The U.S. Supreme Court has allowed Maryland to resume the collection of DNA samples after arrests for violent crimes, an indication that the justices might decide the issue that has divided lower courts and pitted tough-on-crime state officials against civil liberties activists.
Wednesday's one-sentence order from Chief Justice John G. Roberts Jr. is temporary, intended to give opponents of the law a chance to respond before the court makes a more definitive ruling. The uncertainty about what will happen next had led to confusion in law enforcement circles about whether police should immediately reinstate the practice.
Still, Maryland Attorney General Douglas F. Gansler said Roberts' action is a hopeful sign that the Supreme Court is ready to have the final say on the high-profile matter. Maryland's highest court ruled in April that taking the samples before a suspect is convicted violates their Fourth Amendment rights.
"We are encouraged by Chief Justice Roberts' decision to enter a stay," Gansler said in a statement. He said he hopes the state will be able to resume "identifying perpetrators in some of Maryland's most horrific unsolved cases where DNA was left at the scene of the crime."
At the center of the case is a 2003 rape of a 53-year-old woman in her Salisbury home. Alonzo Jay King Jr. had been sentenced to life in prison for the attack.
Police linked him to the rape using a DNA sample taken from King when he was arrested on unrelated assault charges in 2009. The April decision by Maryland's Court of Appeals reversed King's sentence and sent the case back to Wicomico County Circuit Court for a new trial.
King's attorney is expected to respond to the Supreme Court by next week, at which point Roberts will decide whether to extend the order. King has been represented by the state's Office of the Public Defender.
Stephen B. Mercer, chief attorney for the Public Defender's forensics division, said the office received Roberts' order and is preparing a response. He declined further comment.
Opponents of the practice, including the American Civil Liberties Union, argue that genetic data contains sensitive information that could be abused, such as a person's predisposition to certain diseases. Those who favor the post-arrest DNA collection say that the samples are the equivalent of 21st-century fingerprints.
In a signature crime-fighting initiative for Gov. Martin O'Malley, Maryland first authorized law enforcement in 2009 to take the samples when a person is arrested for a violent crime, burglary or an attempt to commit a violent crime or burglary.
The DNA samples were then entered into a database in an attempt to link the suspects to genetic evidence from other crime scenes. The database has remained in limbo during the court battle.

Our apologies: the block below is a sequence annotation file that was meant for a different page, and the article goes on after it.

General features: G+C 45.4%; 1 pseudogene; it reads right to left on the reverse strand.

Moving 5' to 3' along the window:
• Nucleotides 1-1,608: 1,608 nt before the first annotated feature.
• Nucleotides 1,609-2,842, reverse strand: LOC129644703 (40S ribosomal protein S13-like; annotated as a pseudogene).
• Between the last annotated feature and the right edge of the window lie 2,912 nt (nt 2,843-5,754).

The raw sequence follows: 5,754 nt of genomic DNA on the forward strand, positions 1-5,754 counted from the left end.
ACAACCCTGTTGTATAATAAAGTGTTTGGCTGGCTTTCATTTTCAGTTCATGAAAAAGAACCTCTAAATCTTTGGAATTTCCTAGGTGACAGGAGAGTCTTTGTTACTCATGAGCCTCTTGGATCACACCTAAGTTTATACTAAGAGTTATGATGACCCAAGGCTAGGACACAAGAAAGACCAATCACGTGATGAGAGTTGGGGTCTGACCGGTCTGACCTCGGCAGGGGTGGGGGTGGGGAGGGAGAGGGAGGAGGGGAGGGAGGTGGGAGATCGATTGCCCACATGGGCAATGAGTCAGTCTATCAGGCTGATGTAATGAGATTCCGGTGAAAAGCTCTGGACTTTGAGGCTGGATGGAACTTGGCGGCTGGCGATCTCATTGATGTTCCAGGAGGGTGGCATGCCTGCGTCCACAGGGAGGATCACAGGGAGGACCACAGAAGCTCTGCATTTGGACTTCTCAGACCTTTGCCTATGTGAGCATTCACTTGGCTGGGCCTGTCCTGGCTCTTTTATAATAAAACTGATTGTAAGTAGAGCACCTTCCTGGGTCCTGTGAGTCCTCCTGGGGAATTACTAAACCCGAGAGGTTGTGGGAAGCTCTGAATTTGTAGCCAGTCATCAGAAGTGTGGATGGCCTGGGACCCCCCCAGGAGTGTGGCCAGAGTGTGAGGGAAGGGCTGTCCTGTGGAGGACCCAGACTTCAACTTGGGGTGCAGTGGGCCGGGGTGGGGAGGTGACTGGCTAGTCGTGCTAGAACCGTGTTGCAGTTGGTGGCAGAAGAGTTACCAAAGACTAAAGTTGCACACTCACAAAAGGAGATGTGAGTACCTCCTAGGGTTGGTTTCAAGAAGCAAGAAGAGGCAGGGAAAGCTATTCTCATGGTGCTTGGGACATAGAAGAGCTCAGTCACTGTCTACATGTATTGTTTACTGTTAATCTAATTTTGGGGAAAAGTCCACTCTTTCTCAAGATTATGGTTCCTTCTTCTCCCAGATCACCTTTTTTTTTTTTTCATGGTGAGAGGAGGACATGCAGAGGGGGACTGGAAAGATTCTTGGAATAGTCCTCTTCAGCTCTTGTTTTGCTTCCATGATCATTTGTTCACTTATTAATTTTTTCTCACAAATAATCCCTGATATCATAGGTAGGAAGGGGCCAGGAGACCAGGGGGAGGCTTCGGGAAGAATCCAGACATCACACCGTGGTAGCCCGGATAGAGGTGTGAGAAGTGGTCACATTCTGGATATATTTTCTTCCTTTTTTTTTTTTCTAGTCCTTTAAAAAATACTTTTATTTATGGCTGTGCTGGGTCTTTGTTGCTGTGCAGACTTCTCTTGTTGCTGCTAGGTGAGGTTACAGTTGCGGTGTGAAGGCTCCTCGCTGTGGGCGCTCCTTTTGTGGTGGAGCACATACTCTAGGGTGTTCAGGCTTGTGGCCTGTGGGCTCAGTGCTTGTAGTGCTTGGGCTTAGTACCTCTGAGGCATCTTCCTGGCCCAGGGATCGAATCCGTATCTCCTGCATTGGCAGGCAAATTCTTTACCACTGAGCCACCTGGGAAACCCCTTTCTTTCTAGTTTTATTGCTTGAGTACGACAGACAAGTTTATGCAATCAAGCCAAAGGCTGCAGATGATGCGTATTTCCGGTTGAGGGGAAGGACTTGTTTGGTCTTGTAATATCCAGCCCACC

Ken Klukowski, a professor at Liberty University School of Law and a fellow with the conservative-leaning American Civil Rights Union, said Roberts' action is an indication the court may hear Maryland's case, but he stills sees the prospects as slim.
Klukowski said most cases petitioned to the Supreme Court have virtually zero chance of being heard. The high court hears about 1 percent of the 8,000 cases that are offered to it each year, he said.
"The granting of the stay indicates that it is more likely than it previously was that the Supreme Court would take the case; [the state] went from having very long odds to an uphill climb," Klukowski said.
In the hours after Roberts issued his order, Maryland law enforcement tried to sort out its meaning. It is not clear how long the chief justice may ultimately authorize police to take the DNA samples while the issue remains unsettled.
The superintendent of the Maryland State Police, Col. Marcus Brown, did not respond to questions about plans to resume DNA collection.
"We never stopped fighting crime and we are pleased to have a vital component for fulfilling our mission available to us once again," Brown said in a statement.
O'Malley called Roberts' actions encouraging, but he also didn't say if he wants Maryland law enforcement to immediately resume collecting the samples.
"There is nothing more important to the governor than protecting public safety," O'Malley's spokeswoman Takirra Winfield said. "We applaud the court for recognizing the [value] of the collection of DNA evidence. It has been a major part of our strategy toward fighting violent crime."
Baltimore County State's Attorney Scott D. Shellenberger said it might not make practical sense for law enforcement to resume the collections right away, considering Roberts' one-week deadline. He does intend to continue to prosecute cases the state built based on the post-arrest DNA samples that were collected before the state's high court struck down the practice.
"I think the fact that Justice Roberts issued the stay is a good sign that the Supreme Court is likely to be interested in the case," he said. "Now, we're going to have to sit back and see what the Supreme Court does."
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